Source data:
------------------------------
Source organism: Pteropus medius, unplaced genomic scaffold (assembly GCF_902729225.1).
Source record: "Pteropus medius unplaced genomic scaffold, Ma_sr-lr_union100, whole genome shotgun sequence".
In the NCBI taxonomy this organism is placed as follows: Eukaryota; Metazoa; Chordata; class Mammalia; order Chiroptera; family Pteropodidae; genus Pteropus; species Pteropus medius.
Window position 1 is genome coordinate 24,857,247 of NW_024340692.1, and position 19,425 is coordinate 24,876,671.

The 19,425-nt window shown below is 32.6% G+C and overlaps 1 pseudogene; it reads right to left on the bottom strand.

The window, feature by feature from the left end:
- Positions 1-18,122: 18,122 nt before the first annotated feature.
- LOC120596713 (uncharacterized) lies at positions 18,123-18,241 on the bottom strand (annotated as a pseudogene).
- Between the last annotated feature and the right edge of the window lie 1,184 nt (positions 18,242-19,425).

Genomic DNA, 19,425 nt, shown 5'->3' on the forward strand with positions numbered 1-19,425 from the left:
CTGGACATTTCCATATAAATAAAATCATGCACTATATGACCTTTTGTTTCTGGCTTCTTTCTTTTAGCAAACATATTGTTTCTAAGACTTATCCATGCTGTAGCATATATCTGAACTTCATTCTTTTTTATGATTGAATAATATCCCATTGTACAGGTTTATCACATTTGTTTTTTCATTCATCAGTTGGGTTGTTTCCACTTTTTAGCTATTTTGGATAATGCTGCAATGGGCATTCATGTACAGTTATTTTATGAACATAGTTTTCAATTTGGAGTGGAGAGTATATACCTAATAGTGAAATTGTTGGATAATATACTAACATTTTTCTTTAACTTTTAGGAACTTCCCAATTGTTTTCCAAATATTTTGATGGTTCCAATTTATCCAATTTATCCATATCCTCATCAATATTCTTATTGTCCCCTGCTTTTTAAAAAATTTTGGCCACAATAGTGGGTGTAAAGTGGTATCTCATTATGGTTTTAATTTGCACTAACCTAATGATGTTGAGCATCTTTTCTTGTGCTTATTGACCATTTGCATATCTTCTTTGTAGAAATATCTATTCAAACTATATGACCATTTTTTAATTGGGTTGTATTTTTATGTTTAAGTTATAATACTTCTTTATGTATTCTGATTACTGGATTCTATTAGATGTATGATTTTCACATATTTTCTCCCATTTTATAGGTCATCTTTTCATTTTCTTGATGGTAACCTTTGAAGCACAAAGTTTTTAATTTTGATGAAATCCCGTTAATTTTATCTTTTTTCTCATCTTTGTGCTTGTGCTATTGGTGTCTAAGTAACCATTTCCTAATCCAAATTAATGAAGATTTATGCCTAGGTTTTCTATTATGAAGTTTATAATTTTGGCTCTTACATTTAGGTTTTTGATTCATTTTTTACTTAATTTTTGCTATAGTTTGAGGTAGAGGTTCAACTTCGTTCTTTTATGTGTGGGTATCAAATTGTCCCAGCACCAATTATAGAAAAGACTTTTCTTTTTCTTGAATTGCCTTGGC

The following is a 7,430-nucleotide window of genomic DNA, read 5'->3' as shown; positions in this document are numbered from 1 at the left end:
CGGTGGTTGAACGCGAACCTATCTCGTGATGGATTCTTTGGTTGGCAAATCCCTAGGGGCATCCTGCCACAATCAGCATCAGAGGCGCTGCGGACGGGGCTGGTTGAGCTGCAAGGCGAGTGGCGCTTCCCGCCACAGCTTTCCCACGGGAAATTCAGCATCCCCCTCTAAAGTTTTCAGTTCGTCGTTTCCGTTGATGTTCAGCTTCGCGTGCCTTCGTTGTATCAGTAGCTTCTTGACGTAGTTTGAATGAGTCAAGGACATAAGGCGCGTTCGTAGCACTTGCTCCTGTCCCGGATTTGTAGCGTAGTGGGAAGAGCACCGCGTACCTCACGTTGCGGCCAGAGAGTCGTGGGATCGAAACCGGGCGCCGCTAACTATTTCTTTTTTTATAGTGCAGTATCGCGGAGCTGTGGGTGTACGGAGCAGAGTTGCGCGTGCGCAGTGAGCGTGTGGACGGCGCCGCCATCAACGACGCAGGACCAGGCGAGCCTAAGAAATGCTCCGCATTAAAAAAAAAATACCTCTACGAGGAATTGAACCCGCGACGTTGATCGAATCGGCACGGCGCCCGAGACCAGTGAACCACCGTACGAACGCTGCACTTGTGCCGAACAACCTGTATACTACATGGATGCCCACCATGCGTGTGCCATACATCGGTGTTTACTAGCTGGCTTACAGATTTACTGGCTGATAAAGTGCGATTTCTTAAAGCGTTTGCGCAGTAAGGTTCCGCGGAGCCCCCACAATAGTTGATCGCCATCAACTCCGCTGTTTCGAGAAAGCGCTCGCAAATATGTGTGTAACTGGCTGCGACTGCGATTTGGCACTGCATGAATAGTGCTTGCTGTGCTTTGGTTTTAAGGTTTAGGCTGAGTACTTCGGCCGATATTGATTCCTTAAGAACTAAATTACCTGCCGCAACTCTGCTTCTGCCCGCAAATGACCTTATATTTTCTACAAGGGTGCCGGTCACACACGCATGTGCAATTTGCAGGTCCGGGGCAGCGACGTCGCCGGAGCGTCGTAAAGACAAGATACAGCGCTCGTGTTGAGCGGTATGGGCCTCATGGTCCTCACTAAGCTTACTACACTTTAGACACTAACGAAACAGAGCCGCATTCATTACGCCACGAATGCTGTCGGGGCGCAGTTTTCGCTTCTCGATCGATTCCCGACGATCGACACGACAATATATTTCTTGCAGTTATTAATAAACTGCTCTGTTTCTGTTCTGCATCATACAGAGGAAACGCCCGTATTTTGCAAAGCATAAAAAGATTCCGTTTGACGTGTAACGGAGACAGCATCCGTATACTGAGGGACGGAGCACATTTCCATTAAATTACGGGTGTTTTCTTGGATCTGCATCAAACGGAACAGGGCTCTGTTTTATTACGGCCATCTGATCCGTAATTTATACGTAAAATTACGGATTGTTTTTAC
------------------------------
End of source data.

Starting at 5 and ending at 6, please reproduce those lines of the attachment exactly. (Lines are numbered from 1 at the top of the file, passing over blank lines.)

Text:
The 19,425-nt window shown below is 32.6% G+C and overlaps 1 pseudogene; it reads right to left on the bottom strand.

The window, feature by feature from the left end: